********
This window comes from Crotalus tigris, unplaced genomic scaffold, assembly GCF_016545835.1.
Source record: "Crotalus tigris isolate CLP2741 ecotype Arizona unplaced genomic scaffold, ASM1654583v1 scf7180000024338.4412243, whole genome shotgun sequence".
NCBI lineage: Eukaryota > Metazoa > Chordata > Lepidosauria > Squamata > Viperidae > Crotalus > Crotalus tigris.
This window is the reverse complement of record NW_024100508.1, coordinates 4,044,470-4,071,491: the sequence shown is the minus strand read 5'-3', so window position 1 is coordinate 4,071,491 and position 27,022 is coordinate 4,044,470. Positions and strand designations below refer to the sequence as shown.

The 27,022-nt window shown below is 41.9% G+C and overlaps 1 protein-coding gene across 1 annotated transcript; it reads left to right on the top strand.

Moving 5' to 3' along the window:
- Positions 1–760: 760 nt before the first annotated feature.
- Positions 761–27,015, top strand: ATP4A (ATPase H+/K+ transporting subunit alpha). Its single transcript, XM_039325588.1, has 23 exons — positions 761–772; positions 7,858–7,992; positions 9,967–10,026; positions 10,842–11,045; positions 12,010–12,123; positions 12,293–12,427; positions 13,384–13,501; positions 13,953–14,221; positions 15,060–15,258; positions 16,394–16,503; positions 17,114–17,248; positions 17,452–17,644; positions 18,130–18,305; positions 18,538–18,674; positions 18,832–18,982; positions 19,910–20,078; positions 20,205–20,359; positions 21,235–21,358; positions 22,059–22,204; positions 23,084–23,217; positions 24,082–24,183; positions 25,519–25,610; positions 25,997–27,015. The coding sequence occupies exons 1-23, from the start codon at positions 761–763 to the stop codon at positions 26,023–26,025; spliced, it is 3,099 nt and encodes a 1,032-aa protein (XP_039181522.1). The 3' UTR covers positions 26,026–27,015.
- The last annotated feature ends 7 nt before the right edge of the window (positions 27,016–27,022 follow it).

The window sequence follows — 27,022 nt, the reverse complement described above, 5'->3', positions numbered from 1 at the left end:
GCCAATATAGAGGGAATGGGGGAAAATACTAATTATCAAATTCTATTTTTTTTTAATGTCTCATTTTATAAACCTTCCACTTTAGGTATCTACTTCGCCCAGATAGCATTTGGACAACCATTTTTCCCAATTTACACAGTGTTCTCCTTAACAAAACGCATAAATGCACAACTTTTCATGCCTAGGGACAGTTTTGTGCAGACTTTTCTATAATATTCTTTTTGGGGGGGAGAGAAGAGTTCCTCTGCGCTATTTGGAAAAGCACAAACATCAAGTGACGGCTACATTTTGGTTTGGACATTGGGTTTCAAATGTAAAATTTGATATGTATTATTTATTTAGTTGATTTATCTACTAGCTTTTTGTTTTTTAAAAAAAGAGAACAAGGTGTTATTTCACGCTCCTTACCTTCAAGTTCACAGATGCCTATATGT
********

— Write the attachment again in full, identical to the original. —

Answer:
This window comes from Crotalus tigris, unplaced genomic scaffold, assembly GCF_016545835.1.
Source record: "Crotalus tigris isolate CLP2741 ecotype Arizona unplaced genomic scaffold, ASM1654583v1 scf7180000024338.4412243, whole genome shotgun sequence".
NCBI lineage: Eukaryota > Metazoa > Chordata > Lepidosauria > Squamata > Viperidae > Crotalus > Crotalus tigris.
This window is the reverse complement of record NW_024100508.1, coordinates 4,044,470-4,071,491: the sequence shown is the minus strand read 5'-3', so window position 1 is coordinate 4,071,491 and position 27,022 is coordinate 4,044,470. Positions and strand designations below refer to the sequence as shown.

The 27,022-nt window shown below is 41.9% G+C and overlaps 1 protein-coding gene across 1 annotated transcript; it reads left to right on the top strand.

Moving 5' to 3' along the window:
- Positions 1–760: 760 nt before the first annotated feature.
- Positions 761–27,015, top strand: ATP4A (ATPase H+/K+ transporting subunit alpha). Its single transcript, XM_039325588.1, has 23 exons — positions 761–772; positions 7,858–7,992; positions 9,967–10,026; positions 10,842–11,045; positions 12,010–12,123; positions 12,293–12,427; positions 13,384–13,501; positions 13,953–14,221; positions 15,060–15,258; positions 16,394–16,503; positions 17,114–17,248; positions 17,452–17,644; positions 18,130–18,305; positions 18,538–18,674; positions 18,832–18,982; positions 19,910–20,078; positions 20,205–20,359; positions 21,235–21,358; positions 22,059–22,204; positions 23,084–23,217; positions 24,082–24,183; positions 25,519–25,610; positions 25,997–27,015. The coding sequence occupies exons 1-23, from the start codon at positions 761–763 to the stop codon at positions 26,023–26,025; spliced, it is 3,099 nt and encodes a 1,032-aa protein (XP_039181522.1). The 3' UTR covers positions 26,026–27,015.
- The last annotated feature ends 7 nt before the right edge of the window (positions 27,016–27,022 follow it).

The window sequence follows — 27,022 nt, the reverse complement described above, 5'->3', positions numbered from 1 at the left end:
GCCAATATAGAGGGAATGGGGGAAAATACTAATTATCAAATTCTATTTTTTTTTAATGTCTCATTTTATAAACCTTCCACTTTAGGTATCTACTTCGCCCAGATAGCATTTGGACAACCATTTTTCCCAATTTACACAGTGTTCTCCTTAACAAAACGCATAAATGCACAACTTTTCATGCCTAGGGACAGTTTTGTGCAGACTTTTCTATAATATTCTTTTTGGGGGGGAGAGAAGAGTTCCTCTGCGCTATTTGGAAAAGCACAAACATCAAGTGACGGCTACATTTTGGTTTGGACATTGGGTTTCAAATGTAAAATTTGATATGTATTATTTATTTAGTTGATTTATCTACTAGCTTTTTGTTTTTTAAAAAAAGAGAACAAGGTGTTATTTCACGCTCCTTACCTTCAAGTTCACAGATGCCTATATGT